ASMSA students receive computing honors

Two Arkansas School for Mathematics, Sciences and the Arts students have been selected to receive the National Center for Women and Information Technology Aspirations in Computing Award for the Arkansas region. 
Caitlyn Hallett, a senior from Vilonia, was selected to receive the National Center for Women and Information Technology Aspirations in Computing Award.
Caitlyn Hallett, a senior from Vilonia, and Michelle Smith, a junior from Little Rock, have been selected as recipients for this year’s awards. They will receive their award during the Arkansas region’s 11th Women in Information Technology Conference on Tuesday, April 14, at the University of Arkansas in Fayetteville. This is the fifth year state winners for the Aspirations in Computing Award are being recognized.
The National Center for Women and Information Technology is a national nonprofit organization that works to correct the imbalance of gender diversity in the fields of technology and computing. Gender diversity within the fields will ensure a larger workforce, better innovation and increased business performance, according to the organization’s website.
Aspirations in Computing is an NCWIT talent development pipeline initiative designed to increase women’s meaningful participation in computing careers by providing encouragement, visibility, community, leadership opportunities, scholarships and internships to high-potential, technically inclined young women in the fifth grade through graduate school. It is the only national level talent-development program for young women in computing and technology.
The Aspirations in Computing Award is given to high school students who are selected based on their aspirations and aptitude in technology and computing; leadership ability; academic history; and plans for post-secondary education.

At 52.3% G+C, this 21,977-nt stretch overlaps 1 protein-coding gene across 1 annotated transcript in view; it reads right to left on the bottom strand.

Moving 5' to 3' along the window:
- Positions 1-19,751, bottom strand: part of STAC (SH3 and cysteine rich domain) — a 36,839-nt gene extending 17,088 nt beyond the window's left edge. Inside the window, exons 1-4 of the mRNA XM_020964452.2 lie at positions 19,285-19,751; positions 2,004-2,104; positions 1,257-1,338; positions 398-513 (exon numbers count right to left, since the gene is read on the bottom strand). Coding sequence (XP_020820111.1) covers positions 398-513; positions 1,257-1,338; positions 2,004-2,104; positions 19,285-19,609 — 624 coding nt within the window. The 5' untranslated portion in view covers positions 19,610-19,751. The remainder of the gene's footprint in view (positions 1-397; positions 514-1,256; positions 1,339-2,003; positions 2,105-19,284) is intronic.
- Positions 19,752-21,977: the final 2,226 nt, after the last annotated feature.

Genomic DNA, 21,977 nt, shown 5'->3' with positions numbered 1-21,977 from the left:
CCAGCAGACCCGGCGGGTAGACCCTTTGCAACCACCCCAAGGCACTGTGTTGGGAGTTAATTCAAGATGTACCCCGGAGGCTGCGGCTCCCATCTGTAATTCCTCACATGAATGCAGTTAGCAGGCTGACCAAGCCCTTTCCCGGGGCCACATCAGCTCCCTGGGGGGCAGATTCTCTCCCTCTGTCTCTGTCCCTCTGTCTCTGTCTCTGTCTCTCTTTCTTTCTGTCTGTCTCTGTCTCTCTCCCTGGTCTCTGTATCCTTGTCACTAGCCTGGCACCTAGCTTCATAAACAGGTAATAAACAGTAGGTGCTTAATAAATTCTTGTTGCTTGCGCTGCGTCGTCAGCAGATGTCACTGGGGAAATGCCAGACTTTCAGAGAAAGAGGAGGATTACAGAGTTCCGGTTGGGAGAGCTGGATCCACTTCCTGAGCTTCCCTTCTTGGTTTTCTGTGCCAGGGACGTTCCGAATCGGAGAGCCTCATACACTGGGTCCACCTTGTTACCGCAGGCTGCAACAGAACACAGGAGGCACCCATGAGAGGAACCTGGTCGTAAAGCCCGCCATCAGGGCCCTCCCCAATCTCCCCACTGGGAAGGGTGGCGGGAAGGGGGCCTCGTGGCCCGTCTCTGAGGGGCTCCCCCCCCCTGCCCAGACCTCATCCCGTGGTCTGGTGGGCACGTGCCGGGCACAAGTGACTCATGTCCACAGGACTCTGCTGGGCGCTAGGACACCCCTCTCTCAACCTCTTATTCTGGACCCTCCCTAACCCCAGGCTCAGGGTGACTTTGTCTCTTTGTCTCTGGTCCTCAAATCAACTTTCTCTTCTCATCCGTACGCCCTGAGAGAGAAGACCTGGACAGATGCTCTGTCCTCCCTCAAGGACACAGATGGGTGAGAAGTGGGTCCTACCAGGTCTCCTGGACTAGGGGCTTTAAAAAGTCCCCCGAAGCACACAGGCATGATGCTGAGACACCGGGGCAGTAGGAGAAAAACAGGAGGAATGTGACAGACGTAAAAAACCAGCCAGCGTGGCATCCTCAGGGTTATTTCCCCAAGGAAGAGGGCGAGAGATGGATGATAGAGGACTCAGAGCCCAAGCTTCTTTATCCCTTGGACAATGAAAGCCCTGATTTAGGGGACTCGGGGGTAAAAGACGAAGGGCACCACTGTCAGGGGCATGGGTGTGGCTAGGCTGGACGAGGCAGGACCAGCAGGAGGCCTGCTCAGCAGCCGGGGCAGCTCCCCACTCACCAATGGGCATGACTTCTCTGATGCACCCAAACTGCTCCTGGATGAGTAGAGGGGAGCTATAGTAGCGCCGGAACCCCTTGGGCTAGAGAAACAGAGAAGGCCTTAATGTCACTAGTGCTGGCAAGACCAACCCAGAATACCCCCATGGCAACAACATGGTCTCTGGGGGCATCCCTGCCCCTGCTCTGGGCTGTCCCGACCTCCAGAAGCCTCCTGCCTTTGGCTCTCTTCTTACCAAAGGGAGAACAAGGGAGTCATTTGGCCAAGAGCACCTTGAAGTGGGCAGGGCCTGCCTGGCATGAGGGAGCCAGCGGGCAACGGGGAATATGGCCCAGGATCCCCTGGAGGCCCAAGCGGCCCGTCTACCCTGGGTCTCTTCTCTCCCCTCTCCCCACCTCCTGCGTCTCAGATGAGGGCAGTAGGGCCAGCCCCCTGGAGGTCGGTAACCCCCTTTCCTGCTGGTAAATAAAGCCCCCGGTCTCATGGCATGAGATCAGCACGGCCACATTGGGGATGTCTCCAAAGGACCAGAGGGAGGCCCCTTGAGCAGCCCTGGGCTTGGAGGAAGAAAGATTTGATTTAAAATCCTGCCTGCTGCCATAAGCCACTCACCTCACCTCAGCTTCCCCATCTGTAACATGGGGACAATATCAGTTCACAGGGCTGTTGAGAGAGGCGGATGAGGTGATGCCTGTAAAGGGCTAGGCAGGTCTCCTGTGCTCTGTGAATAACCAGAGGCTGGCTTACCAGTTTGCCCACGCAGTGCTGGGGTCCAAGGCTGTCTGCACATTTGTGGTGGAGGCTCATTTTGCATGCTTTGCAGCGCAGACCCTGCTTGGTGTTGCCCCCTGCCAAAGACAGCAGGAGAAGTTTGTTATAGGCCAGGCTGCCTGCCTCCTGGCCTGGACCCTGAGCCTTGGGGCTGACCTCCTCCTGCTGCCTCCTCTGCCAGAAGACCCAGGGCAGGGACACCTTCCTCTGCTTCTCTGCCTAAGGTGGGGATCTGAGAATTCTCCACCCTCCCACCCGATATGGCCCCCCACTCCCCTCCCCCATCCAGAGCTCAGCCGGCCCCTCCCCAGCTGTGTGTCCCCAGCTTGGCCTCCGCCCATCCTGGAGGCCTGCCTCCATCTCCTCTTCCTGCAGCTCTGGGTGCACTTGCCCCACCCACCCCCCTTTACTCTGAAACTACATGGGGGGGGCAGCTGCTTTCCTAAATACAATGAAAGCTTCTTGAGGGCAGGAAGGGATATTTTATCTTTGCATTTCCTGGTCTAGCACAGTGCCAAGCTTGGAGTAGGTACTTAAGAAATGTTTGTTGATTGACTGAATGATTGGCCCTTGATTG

Both Smith and Hallett were surprised to find out they had been selected for the award. 
Smith, the daughter of Arbradella and David Smith, said she was checking her email during her holiday break in December for another reason when she saw the email informing her she had been selected for the award.
“I freaked out,” Smith said. “I took off running to find my mom and told her. I thought [the email] was going to say sorry, you didn’t get it. I kinda freaked out.”
Smith said she has been interested in computing since she was 11 in the sixth grade. She began by competing on her home district’s BEST Robotics team becoming president of the robotics club her sophomore year. Her interests in computing and technology grew, eventually leading her to participate in the Engineering Scholars Program and the Perry Outreach Program, a program for teenage girls interested in medicine and engineering.
While she acknowledges her future goals may change, she would like to go to medical school to study physical medicine and rehabilitation. Smith would like to use her computer knowledge to further her medical career.

“I want to make my own prosthetics and medical devices,” Smith said.
Hallett, the daughter of Carla and Chris Stacks of Vilonia and Jodi and Pete Hallettt Jr. of Delaware City, Del., also was on her computer during holiday break when she saw the email. She said she and her mother went out to celebrate that night. While out celebrating, she began doodling an idea for a program on a napkin.
Hallett said that before attending ASMSA she had taken a couple of business computer classes and had access to computers, but it wasn’t until she took a required computer programming class at ASMSA that she found out how much she enjoyed it.
“I enjoy the logic and the problem solving,” she said. “I really do like the challenge. You know when it works. There’s a lot of trial and error to it. The trick is getting there. It can be frustrating, but in the end it all pays off. You go, ‘Oh my gosh, I made something work.’”
Hallett said she will likely major in biochemistry in college, but the computer science experience she is gaining will be beneficial for her in the future.
“It is something I can use in other places. It’s a really marketable and useful skill to have,” she said.